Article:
Strokes frontman goes it alone

Ever since his groundbreaking 2001 debut with The Strokes, “Is This It,” bandleader Julian Casablancas thought his musical career was set in stone.

“Because I literally put everything I had into The Strokes,” he says. “And that whole Sting-Police vibe? I just always shut out that idea with the group, like, ‘Nope. Not doing it.’ I didn’t want to do a solo record. So without really honestly explaining everything, I kind of felt like I was forced into it, like I had no choice.”

Whatever the motivation, Strokes fans should rejoice in the singer’s new “Phrazes for the Young” debut on his own Cult Records imprint.

The album — which Casablancas will draw from during a solo San Francisco gig tonight — is a brilliant showcase that recaptures that ephemeral “Is This It” spark, in a disco-campy “11th Dimension,” the barroom waltz “Ludlow St.” and a punk-propulsive “Out of the Blue.”

He had so much fun making it, he even tacked on a zany bonus track to the deluxe edition: The “Saturday Night Live” seasonal synth-fest “I Wish It Was Christmas Today.”

As Casablancas tells it, he was blindsided a couple years ago when his band members requested time off to pursue individual projects.

He didn’t sit idly by. With Santigold, he recorded a song, “Drive Thru,” for Converse. He appeared on “Boombox” with Andy Samberg’s Lonely Island and partnered in a new Los Angeles Korean restaurant called Shin. He married his longtime gal-pal, Juliet, with whom he’s expecting a child in February.

The Strokes, he says, “needed space, and I respect that. And everyone went off in different directions, and that’s cool. So I’ve been negotiating that, and it’s been tough.”

Left to his own devices, Casablancas, 31, swapped guitar for keyboards and computers, self-sculpted every cut and recruited seasoned players to play more complicated parts.

“I learned that keyboard tones are way more sensitive than guitar tones,” he says. “With a keyboard, it’s more like clothing — there’s a very fine line between looking sexy and looking ridiculous.”

The purposely misspelled “Phrazes” title was inspired by Oscar Wilde, who prompted the composer to shelve all his previous lyrics and delve deeper. Casablancas says Wilde’s books were “commenting on what shallow, superficial animals we are. It was like the witty, intellectual stand-up comedy of the day.”

Flying solo, Casablancas says, “was weird and hard mentally, even emotionally, to make the switch. So I’ll always be down to do Strokes records and play Strokes shows. But it’s also nice to feel appreciated for what you do on your own, too.”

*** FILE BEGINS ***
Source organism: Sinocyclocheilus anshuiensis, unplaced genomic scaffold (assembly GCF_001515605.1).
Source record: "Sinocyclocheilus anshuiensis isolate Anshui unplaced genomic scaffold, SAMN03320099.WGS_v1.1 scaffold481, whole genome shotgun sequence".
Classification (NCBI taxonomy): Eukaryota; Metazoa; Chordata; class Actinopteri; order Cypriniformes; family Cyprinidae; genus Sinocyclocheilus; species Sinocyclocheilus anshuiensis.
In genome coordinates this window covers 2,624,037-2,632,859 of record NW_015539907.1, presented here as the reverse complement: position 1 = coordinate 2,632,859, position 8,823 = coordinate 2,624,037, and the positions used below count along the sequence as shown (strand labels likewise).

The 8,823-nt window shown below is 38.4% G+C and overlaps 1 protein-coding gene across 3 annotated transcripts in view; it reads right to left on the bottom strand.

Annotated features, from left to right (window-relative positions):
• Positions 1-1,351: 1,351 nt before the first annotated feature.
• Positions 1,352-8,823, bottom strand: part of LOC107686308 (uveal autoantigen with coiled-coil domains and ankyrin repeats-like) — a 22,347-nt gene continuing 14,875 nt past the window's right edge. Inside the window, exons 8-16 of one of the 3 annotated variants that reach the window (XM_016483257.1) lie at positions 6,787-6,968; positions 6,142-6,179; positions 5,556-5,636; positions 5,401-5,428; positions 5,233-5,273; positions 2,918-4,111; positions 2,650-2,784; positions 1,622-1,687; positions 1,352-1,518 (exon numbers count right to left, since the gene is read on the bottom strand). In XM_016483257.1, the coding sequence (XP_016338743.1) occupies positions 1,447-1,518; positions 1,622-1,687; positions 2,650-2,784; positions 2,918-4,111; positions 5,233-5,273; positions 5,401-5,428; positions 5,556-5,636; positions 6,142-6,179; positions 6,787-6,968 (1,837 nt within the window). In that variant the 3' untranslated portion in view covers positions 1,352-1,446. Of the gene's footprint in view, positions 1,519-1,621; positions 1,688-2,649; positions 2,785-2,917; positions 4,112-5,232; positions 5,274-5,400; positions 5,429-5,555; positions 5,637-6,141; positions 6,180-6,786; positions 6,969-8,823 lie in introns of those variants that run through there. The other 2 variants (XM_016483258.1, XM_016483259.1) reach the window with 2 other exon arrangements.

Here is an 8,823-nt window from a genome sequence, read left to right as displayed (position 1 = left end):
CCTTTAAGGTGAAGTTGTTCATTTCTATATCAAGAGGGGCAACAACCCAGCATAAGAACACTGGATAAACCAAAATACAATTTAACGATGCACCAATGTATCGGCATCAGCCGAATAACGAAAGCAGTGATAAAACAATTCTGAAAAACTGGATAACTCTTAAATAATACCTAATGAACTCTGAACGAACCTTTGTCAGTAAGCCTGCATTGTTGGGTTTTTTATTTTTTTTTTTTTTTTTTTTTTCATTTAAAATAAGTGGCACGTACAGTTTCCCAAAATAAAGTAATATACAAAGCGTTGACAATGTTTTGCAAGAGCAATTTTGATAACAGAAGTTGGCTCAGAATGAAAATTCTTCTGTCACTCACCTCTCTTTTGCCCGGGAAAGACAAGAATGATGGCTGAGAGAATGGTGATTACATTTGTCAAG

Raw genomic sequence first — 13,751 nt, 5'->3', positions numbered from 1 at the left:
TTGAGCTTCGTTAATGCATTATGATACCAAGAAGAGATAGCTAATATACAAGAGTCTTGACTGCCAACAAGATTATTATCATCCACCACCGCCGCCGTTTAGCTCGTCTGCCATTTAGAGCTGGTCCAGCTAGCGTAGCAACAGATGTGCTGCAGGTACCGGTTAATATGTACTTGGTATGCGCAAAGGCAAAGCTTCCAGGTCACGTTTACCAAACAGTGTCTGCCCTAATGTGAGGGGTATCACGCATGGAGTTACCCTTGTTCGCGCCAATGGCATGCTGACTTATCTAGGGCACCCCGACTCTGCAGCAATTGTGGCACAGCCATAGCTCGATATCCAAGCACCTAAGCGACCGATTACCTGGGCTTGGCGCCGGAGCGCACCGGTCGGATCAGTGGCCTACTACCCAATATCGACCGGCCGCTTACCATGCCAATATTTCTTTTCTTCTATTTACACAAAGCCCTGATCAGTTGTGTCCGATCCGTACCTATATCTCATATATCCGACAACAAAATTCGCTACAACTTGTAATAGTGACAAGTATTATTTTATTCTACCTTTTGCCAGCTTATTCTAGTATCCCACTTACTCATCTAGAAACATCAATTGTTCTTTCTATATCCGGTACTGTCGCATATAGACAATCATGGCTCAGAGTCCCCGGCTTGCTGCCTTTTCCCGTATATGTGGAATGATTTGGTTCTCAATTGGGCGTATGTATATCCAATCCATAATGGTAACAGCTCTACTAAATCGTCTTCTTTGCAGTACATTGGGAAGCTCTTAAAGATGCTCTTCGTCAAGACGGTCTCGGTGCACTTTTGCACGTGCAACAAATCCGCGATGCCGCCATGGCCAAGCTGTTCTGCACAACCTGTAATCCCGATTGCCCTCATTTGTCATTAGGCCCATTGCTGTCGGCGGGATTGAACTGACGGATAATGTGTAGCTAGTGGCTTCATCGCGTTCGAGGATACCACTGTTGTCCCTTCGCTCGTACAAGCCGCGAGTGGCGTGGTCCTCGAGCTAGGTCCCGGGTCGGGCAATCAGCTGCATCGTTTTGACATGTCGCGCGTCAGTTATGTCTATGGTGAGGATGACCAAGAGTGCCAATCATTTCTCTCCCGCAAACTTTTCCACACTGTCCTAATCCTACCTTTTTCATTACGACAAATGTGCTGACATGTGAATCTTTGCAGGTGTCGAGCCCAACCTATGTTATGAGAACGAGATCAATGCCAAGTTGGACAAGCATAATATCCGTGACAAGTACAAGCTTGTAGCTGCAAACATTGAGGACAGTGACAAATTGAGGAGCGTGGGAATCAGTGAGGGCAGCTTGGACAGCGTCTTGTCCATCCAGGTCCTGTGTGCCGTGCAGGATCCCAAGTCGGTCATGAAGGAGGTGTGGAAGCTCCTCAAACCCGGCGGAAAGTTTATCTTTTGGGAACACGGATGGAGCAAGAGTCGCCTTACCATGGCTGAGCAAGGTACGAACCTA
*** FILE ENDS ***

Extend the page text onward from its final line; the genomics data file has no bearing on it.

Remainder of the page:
IF YOU GO

Julian Casablancas

  • Where: The Regency Ballroom, 1290 Sutter St., San Francisco
  • When: 8 p.m. today
  • Tickets: $30 to $33
  • Contact: www.goldenvoice.com

artsentertainmentJulian CasablancasOther Artssolo

Just Posted

San Francisco Giants manager Gabe Kapler, pictured in July at Oracle Park, says team members simultaneously can be “measured and calm” and “looking to push the accelerator.” (Chris Victorio/Special to The Examiner)
How Gabe Kapler sets the tone for Giants’ success with strategy, mindset

‘There’s no doubt in my mind that he’s the hands-down manager of the year’

Artist Agnieszka Pilat, pictured with Spot the Robot Dog from Boston Robotics, has a gallery show opening at Modernism. (Courtesy Agnieszka Pilat)
Screenshots of VCs, Kanye and tech parties by the Bay

In this week’s roundup, Ben Horowitz’s surprising hip-hop knowledge and the chic tech crowd at Shack15

If he secured a full term in the Senate, Newsom would become the most powerful Californian Democrat since Phil Burton at the height of his career, or maybe ever. <ins>(Kevin Hume/The Examiner)</ins>
Firefighters extinguish burning material near Lake Tahoe on Sept. 3 in the wake of the Caldor Fire; environmental scientists say the huge fire is bringing to light deficiencies in forest management. <ins>(Max Whittaker/New York Times)</ins>
Cal Fire, timber industry must face an inconvenient truth

We are logging further into the wildfire and climate crisis

Speaker of the Parliament of Mongolia Gombojav Zandanshatar said his country and San Francisco face similar challenges on issues including COVID recovery and climate change.<ins> (Kevin N. Hume/The Examiner)</ins>
Mongolian leaders meet with tech, film leaders on city tour

‘I really want San Franciscans to meet the new Mongolian generation’

Most Read